TxDOT releases safety tips for drivers as storms become more frequent


As spring brings on showers and storms, TxDOT is offering safety tips for drivers that could help save lives in the event of flash flooding.

According to TxDOT, Flash floods are the leading cause of weather-related deaths in Texas.

TxDOT shared tips to keep drivers safe:

  • Driving can be extremely dangerous during flash flooding; about 75% of flood related fatalities in Texas happen in vehicles.
  • As little as six inches of fast-moving water—enough to barely touch most people’s lower legs or cover their ankles—can cause drivers to lose control of a vehicle, even a pickup truck or SUV.
  • Flood waters also may be hiding dangers such as debris, tree branches, power lines or road damage that can seriously impair a vehicle and harm or even kill drivers and passengers.
  • It’s the law! Heed warning signs or face serious legal penalties. State law requires drivers to heed barriers blocking low water crossings or flooded roadways or face a fine of up to $2,000 and/or up to 180 days in jail.
  • Anyone who tampers or removes a roadway warning sign or barricade can face a fine of up to $1,000, up to two years in jail, or both.

Keep yourself and your passengers safe in areas experiencing heavy rain or flooding by following these safety tips:

  • Stay informed about weather conditions. Check DriveTexas.org for up-to-date driving conditions.
  • Never drive through still or moving flood waters. Turn around, don’t drown!
  • Reduce your speed, drive to conditions and turn off cruise control.
  • Be especially careful driving at night, when it can be harder to see flood dangers.
  • If your vehicle stalls in flood waters, and if you can do so safely, leave it and move to higher ground.


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What steps can drivers take to prepare for traveling in inclement weather?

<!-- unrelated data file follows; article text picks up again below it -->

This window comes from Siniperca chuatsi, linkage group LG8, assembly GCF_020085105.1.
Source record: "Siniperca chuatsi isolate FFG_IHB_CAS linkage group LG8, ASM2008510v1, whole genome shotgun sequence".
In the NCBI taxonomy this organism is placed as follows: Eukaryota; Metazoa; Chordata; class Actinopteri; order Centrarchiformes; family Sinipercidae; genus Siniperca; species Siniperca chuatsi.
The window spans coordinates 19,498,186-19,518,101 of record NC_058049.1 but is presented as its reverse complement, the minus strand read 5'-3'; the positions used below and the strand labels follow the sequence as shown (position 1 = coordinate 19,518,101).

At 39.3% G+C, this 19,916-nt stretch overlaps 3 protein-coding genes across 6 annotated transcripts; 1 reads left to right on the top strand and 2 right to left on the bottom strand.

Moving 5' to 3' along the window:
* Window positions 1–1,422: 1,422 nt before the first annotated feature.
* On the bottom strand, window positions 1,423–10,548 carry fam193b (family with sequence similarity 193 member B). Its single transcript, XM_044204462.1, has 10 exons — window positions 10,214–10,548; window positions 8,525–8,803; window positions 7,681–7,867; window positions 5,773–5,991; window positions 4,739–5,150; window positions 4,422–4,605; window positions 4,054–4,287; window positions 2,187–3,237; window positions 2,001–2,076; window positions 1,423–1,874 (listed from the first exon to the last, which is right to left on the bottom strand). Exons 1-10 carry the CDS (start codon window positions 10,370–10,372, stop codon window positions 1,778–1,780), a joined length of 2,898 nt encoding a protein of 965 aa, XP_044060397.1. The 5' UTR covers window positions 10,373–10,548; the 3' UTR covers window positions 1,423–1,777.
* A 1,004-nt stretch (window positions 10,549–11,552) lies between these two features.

• If dangerous weather is in the forecast, consider delaying your travel or simply stay home.
  • If you must travel in dangerous weather, know what to expect. Check weather forecasts beforehand, and visit DriveTexas.org (or call 800-452-9292) to find out about highway and road conditions on your planned route.
  • Follow TxDOT on Facebook and Twitter for updates on weather conditions and road closures.
  • A flash flood watch means flash flooding is possible within the designated watch area, and a flash flood warning means flash flooding has been reported or is imminent.
  • Check your vehicle’s battery, tires and windshield wipers, and make sure you have plenty of gas to account for travel delays. Carry an emergency kit in your vehicle, just in case.

What else can drivers do to protect themselves and prevent crashes when traveling in inclement weather?

  • Always buckle up. Wearing a seat belt is one of the best ways drivers and passengers can protect themselves in any driving condition.
  • Reduce your speed and increase your following distance.
  • Do not engage cruise control. Cruise control can quickly turn into "lose control" if you encounter standing water or other areas that affect your vehicle’s traction.
  • If your vehicle starts to hydroplane, ease off the gas pedal or brakes. Stay calm and wait for the skid to stop.
  • Stay alert. No matter the driving conditions, avoid driving drowsy or after drinking alcohol, when your concentration and reactions times are impaired.
  • Watch for stranded vehicles on multi-lane roads where outside lanes may be flooded.
  • Anticipate travel delays, and build in extra time to reach your destination.
  • is a key component of #EndTheStreakTX, a broader social media and word-of-mouth effort that encourages drivers to make safer choices while behind the wheel such as wearing a seat belt, driving the speed limit, never texting and driving and never driving under the influence of alcohol or other drugs. November 7, 2000 was the last deathless day on Texas roadways. #EndTheStreakTX asks all Texans to commit to driving safely to help end the streak of daily deaths.